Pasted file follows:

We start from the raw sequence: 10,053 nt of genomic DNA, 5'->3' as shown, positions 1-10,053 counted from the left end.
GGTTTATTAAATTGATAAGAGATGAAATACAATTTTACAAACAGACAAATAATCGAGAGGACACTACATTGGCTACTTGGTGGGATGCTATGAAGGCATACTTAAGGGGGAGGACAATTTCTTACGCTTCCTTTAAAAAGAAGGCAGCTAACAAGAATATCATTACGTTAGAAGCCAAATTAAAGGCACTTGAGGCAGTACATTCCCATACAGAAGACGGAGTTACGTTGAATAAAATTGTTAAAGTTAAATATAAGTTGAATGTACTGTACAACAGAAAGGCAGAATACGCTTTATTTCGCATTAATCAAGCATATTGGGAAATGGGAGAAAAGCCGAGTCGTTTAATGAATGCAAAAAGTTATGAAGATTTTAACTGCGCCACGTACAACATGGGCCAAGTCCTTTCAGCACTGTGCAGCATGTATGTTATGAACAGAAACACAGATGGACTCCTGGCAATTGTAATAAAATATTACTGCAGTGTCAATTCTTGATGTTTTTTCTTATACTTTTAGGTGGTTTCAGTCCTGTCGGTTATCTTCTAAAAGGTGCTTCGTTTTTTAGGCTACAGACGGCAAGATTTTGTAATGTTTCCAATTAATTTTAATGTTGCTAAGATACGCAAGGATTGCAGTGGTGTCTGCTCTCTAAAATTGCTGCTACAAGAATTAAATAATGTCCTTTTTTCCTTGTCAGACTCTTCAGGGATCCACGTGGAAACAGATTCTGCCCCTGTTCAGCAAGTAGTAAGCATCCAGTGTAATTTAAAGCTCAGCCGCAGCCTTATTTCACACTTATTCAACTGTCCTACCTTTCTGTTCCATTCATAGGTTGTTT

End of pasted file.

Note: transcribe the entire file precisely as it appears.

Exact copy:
We start from the raw sequence: 10,053 nt of genomic DNA, 5'->3' as shown, positions 1-10,053 counted from the left end.
GGTTTATTAAATTGATAAGAGATGAAATACAATTTTACAAACAGACAAATAATCGAGAGGACACTACATTGGCTACTTGGTGGGATGCTATGAAGGCATACTTAAGGGGGAGGACAATTTCTTACGCTTCCTTTAAAAAGAAGGCAGCTAACAAGAATATCATTACGTTAGAAGCCAAATTAAAGGCACTTGAGGCAGTACATTCCCATACAGAAGACGGAGTTACGTTGAATAAAATTGTTAAAGTTAAATATAAGTTGAATGTACTGTACAACAGAAAGGCAGAATACGCTTTATTTCGCATTAATCAAGCATATTGGGAAATGGGAGAAAAGCCGAGTCGTTTAATGAATGCAAAAAGTTATGAAGATTTTAACTGCGCCACGTACAACATGGGCCAAGTCCTTTCAGCACTGTGCAGCATGTATGTTATGAACAGAAACACAGATGGACTCCTGGCAATTGTAATAAAATATTACTGCAGTGTCAATTCTTGATGTTTTTTCTTATACTTTTAGGTGGTTTCAGTCCTGTCGGTTATCTTCTAAAAGGTGCTTCGTTTTTTAGGCTACAGACGGCAAGATTTTGTAATGTTTCCAATTAATTTTAATGTTGCTAAGATACGCAAGGATTGCAGTGGTGTCTGCTCTCTAAAATTGCTGCTACAAGAATTAAATAATGTCCTTTTTTCCTTGTCAGACTCTTCAGGGATCCACGTGGAAACAGATTCTGCCCCTGTTCAGCAAGTAGTAAGCATCCAGTGTAATTTAAAGCTCAGCCGCAGCCTTATTTCACACTTATTCAACTGTCCTACCTTTCTGTTCCATTCATAGGTTGTTT